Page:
Author(s): Meihua Lee and Laichi Chen
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This study reports ona content analysis of news coverage of global warming and climate change by four leading Taiwanese newspaper groups from 2003 to 2008andanalyzes 489 published news stories and articles selected from newspaper online databases. In-depth interviews based on the results of content analysis are conducted with journalists and editors of the newspapers. The current study reinforces certainfindings in previous literature and raises implications and discussionsfor future research on how the Taiwanese mass mediacover science and technology, particularlyon issues and events about global warming and climate change. [China Media Research. 2013; 9(2): 36-45]
Distributing Taiwanese Independent Cinema via Hollywood: Lessons Learned from Cape No 7's Integrated Marketing Efforts
Author(s): Hong-Chi Shiau
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This case study focuses on how a Taiwanese local filmmaker overcame entrenched structural constraints via a partnership with Buena Vista in the distribution of Cape No 7,a Taiwanese box office miracle. The marketing efforts are divided into above-the-lineand below-the-line advertising campaigns; the former, referring to traditional mass media advertising campaign, is strategically maneuvered by Buena Vista; the later, employing various new marketing venues, is conducted by Cape No 7 in-house marketers.
A number of Hollywood distribution practices introduced into the integrated marketing campaign are analyzed. These collaborative efforts, significant to the success, were classified into three themes: first, tools such as box-office diffusion models and media planning strategies that help marketers to manage the size and schedule of theatrical releases are discussed; second, the shift in the creation of advertising messages from filmmaker-centered to audience-centered; finally, the division of above-the-lineand below-the-line marketing task assignment and hitherto marketing responsibilities were defined. Implications for revitalizing local film productions are discussed.[China Media Research. 2013; 9(2): 46-58]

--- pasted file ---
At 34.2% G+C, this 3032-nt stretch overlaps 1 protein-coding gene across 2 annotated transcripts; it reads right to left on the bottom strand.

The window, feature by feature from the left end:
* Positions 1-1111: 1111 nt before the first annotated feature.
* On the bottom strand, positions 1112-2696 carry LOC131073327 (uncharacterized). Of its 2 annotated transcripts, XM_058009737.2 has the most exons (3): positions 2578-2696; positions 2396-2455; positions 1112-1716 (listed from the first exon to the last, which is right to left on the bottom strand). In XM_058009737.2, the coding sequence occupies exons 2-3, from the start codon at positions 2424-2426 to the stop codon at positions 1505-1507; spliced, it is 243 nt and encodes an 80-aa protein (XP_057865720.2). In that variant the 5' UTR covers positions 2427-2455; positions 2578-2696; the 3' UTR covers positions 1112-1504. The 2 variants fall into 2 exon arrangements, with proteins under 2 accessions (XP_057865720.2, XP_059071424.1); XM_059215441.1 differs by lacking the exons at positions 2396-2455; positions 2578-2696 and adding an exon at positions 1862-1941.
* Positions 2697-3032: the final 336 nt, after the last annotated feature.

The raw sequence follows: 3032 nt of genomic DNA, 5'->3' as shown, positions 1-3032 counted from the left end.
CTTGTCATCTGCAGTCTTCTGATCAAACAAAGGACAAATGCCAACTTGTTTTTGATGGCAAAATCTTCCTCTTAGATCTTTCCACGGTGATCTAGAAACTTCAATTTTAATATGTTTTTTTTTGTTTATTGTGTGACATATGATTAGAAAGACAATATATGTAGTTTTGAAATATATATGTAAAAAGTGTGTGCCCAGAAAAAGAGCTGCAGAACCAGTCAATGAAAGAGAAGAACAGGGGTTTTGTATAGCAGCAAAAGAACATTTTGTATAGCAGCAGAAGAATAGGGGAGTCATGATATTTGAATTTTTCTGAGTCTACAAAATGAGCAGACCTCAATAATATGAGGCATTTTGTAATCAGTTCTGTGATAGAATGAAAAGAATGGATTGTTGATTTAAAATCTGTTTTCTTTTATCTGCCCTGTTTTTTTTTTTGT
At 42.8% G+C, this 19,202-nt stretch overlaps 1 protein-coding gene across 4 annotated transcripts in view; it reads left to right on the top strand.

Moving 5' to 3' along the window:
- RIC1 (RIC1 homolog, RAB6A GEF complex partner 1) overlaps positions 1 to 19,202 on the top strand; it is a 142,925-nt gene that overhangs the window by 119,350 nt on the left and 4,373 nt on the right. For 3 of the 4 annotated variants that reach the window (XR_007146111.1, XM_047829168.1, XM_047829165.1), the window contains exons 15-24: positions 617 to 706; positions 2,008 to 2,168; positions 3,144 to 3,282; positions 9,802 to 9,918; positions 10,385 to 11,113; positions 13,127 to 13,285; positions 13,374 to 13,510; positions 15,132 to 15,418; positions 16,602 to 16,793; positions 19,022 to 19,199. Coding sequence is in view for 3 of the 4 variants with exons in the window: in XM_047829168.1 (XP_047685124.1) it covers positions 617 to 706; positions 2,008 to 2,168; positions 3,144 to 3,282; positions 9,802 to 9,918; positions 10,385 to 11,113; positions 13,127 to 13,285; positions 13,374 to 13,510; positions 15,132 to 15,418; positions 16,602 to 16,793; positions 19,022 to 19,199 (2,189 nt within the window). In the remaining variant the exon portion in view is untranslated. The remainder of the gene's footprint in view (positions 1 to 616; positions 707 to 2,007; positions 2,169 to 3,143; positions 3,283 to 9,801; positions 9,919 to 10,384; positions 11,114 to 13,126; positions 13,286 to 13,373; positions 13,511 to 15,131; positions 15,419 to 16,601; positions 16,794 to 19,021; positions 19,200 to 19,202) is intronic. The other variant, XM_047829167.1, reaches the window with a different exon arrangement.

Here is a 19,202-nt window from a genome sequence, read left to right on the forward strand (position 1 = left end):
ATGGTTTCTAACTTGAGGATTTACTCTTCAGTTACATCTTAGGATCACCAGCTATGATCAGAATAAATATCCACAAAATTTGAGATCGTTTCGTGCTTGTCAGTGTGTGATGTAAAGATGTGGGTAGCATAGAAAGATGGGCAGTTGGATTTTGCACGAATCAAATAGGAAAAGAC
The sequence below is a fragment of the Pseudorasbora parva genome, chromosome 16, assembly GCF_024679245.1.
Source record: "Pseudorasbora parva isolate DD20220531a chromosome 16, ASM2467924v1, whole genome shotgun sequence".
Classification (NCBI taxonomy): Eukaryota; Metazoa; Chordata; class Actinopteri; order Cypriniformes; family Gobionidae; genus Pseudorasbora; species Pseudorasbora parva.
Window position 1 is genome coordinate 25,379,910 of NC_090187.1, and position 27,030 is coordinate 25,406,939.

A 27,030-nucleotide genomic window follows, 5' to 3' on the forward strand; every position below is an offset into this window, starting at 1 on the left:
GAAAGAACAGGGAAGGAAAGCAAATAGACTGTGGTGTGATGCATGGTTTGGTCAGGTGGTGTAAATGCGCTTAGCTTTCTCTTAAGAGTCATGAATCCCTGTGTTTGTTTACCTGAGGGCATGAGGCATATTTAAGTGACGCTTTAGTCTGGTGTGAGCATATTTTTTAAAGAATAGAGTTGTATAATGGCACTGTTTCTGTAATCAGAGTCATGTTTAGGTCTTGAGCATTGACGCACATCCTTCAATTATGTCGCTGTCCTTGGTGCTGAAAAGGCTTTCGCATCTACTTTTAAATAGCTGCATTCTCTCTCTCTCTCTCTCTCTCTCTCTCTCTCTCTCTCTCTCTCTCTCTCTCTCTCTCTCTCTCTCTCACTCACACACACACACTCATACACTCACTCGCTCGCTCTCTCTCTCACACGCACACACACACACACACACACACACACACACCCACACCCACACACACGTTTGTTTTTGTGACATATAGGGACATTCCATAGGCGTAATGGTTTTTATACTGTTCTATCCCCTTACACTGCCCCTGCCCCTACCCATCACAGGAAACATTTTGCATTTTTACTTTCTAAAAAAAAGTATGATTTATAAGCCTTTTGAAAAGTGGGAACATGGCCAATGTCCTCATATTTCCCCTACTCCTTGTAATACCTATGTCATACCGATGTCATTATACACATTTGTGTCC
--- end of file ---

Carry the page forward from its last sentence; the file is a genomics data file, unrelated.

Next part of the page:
A Historical Interpretation of Lei Feng: Government Subsidized Role Model in the People's Republic of China
Author(s): James Alan Schnell
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This article deals with the lack of political cartoons in the People's Republic of China and how this void is filled through the character Lei Feng (a government subsidized role model). Analysis will include description of the political situation in China, the lack of political cartoons, the Chinese media, and the promotion of Lei Feng (as a form of political cartoon). The author has visited China numerous times, often as a visiting professor. [China Media Research. 2013; 9(2): 59-63]
Special Section
Cultural Traditions and Ethical Concerns in the Age of Global Communication
Guest Editor: Jing Yin, University of Hawai'i at Hilo
The Western Media and the Falsification of Africa: Complications of Value and Evaluation
Author(s): Molefi Kete Asante